If we look, for example, at people-pleasing – and what you need from each intelligence center (brain):

  • Heart-brain – loving yourself and others. Compassion does not operate from “should” or a sense of obligation. Learn to acknowledge your feelings – are you feeling boxed in and pressured? Do you feel resentment? What do you need to acknowledge?
  • Head-brain – learning to silence the inner critic and the monkey mind, and instead channeling all that creativity and analysis into creating what you want and desire. You have so much to offer the world – it’s not worth spending all that mental energy on worry and imagining or visualizing the worst-case scenario. Put that creativity to use!
  • Gut-brain – you need healthy boundaries, where you clearly identify Me/Not-Me. How can you build safety and security – where your self-confidence has a place to flourish and you find the motivation to move forward?

Perhaps it’s time to face the fear of knowing your personal truth – that you need to change your status, a relationship or even part of your very own labels about identity. This personal truth may even include losing a perception or perspective that you have become attached to, as you recognize that it is doing more harm than good in your life.

Likewise, it is time to start looking at those habitual neural pathways that take you on auto-pilot throughout your day and your interactions with others. Are these habits truly serving your highest interest?

With inner wisdom comes emotional intelligence and self-awareness. As you are present in your feelings and emotions – where in your body do you sense those emotions the most? Let’s be real – you don’t “feel it” in your head! You process emotions in your head. You feel them in various parts of your body!

Once you’ve acknowledged those feelings, you can work on naming/identifying and then processing them. What typical thought patterns arise when you are feeling this way? Is there a particular trigger or cycle that you pass through?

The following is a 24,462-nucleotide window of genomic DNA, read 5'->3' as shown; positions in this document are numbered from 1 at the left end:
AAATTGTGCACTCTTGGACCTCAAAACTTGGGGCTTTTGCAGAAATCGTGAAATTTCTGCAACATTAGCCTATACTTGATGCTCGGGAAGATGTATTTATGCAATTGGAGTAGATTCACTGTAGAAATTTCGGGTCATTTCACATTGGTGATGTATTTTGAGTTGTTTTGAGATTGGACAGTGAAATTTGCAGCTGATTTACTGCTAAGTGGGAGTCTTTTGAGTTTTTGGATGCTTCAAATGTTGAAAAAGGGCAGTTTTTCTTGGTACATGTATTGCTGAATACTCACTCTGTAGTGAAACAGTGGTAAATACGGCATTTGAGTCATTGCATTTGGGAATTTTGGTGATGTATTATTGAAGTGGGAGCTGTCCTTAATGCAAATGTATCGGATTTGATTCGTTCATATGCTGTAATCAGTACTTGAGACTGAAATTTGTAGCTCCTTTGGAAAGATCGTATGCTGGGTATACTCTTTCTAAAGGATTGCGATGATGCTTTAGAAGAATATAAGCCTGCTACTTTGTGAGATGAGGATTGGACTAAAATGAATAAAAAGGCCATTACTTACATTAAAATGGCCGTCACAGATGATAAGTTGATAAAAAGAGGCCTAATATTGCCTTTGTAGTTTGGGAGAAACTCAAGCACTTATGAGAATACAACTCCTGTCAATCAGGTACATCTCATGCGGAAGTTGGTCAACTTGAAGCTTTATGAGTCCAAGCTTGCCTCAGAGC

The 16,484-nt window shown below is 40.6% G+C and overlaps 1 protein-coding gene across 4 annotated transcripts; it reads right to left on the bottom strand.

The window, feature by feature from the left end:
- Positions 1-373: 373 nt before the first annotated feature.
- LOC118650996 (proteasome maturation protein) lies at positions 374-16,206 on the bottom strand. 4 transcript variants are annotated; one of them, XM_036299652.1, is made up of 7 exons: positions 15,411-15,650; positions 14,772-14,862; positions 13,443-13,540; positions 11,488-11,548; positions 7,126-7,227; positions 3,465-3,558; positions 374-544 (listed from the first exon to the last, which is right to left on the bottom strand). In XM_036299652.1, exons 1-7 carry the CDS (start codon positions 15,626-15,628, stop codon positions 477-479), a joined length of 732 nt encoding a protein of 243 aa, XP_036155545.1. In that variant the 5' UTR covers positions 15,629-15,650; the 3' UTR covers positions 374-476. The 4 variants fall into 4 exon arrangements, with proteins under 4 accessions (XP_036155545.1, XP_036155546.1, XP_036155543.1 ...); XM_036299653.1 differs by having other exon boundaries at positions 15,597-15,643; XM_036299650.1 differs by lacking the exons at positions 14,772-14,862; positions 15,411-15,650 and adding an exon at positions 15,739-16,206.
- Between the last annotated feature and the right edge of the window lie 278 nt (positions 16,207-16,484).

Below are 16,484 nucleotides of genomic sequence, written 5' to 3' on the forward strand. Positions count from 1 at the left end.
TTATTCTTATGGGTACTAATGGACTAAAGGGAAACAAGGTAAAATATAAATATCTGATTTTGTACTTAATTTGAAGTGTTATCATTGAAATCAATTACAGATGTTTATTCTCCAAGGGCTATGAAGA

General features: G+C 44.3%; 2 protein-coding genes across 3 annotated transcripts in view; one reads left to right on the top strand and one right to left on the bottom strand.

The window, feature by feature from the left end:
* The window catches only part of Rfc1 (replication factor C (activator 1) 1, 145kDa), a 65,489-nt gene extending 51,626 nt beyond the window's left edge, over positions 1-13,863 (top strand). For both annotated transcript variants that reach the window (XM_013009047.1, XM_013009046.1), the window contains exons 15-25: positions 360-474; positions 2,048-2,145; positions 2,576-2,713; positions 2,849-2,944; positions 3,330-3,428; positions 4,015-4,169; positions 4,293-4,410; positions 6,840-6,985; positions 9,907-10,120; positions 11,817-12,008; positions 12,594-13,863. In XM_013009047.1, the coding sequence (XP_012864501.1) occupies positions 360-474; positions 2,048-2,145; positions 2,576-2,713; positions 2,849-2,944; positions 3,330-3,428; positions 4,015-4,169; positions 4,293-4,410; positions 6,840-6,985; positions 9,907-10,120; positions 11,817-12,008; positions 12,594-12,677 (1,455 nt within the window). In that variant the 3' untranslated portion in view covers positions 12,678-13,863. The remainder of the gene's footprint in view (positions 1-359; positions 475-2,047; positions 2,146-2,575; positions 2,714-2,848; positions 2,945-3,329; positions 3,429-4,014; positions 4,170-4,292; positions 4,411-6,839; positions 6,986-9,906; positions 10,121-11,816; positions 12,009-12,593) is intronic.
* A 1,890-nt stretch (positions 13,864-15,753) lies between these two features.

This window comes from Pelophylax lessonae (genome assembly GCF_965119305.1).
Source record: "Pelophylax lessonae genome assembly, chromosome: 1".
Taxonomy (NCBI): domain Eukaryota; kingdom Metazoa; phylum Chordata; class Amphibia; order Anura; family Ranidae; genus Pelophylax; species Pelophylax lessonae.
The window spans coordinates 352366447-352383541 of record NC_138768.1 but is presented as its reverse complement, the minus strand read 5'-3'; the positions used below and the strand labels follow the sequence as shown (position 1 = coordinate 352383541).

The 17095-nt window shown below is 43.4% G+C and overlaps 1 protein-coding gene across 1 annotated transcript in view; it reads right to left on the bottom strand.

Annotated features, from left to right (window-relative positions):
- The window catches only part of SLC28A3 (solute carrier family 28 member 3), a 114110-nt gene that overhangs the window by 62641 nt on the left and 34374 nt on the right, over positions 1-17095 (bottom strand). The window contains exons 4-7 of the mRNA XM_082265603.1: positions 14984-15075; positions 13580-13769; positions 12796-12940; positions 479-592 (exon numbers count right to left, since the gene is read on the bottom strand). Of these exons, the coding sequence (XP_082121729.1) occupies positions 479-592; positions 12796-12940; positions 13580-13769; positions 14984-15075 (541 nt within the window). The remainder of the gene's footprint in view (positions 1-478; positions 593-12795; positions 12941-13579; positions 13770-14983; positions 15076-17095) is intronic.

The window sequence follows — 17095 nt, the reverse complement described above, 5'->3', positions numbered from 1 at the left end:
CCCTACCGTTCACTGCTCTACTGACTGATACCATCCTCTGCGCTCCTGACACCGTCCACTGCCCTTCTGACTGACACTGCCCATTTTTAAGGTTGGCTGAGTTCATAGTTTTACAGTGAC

This deep awareness of your mental state and emotions opens the possibility for change – for developing personally into a more authentic self. Not a static being – but continually growing and changing, being present with who you are at this moment, and knowing that you are still becoming.

Most importantly, it gives you the choice of releasing the emotions and then choosing to act appropriately. Not as you “should” because you feel obliged – but the freedom to choose how you want to express yourself from that place of awareness. This is who I am and how I want to be – not reacting to the world and stimuli. You can consciously choose how you want to interact with others and with the world around you.

As you learn to listen to all your inner wisdom – the “different voices” from your heart, head, and gut – you find that you have a much deeper inner wisdom.  You will find you can simultaneously:

  • acknowledge your emotions and honour them;
  • think things through carefully, create solutions & plans that are logical and have analysed all aspects of the situation; and
  • paid careful attention to your gut instinct, taking care of your safety, security & need for self-preservation.

An authentic life is that magical point of intersecting – where you are true to all of you – living from the inside out!

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8 thoughts on “Truly authentic- authenticity – what does it mean?

  1. This reminds me of a poem I wrote entitled “The Difference is Me.” However it also reminds me of another poem I wrote in which I expressed the frustration of dealing with other’s expectaions.

    1. You really gave me a lot to think about in regards to being authentic.

      I hadn’t considered that part of how I live is oftentimes obligatory more than genuine love and care. A reset of motives is in need.

      1. I don’t know about you, but I find obligatory so exhausting.
        It’s as if that drains my energy in a way that genuine doesn’t

  2. This was such an amazing post! I think we all get too wrapped up in the world and forget who we really are. There are so many social situations where you can’t act like yourself, and sometimes you just stop being who you are. It’s hard to meet in the middle in real life and who you are deep down. It’s something I’m still working on, but I feel like I’m getting better at it 🙂 This was such an informative and in depth post! I felt like I really learned from it. Thank you!

    Emily |

    1. Thank you so much Emily!

  3. Beautiful writing Beth! I enjoyed reading your views on authenticity. -Jenni

  4. Awesome article about authenticity. I really appreciated your take on what it actually feels like to be authentic.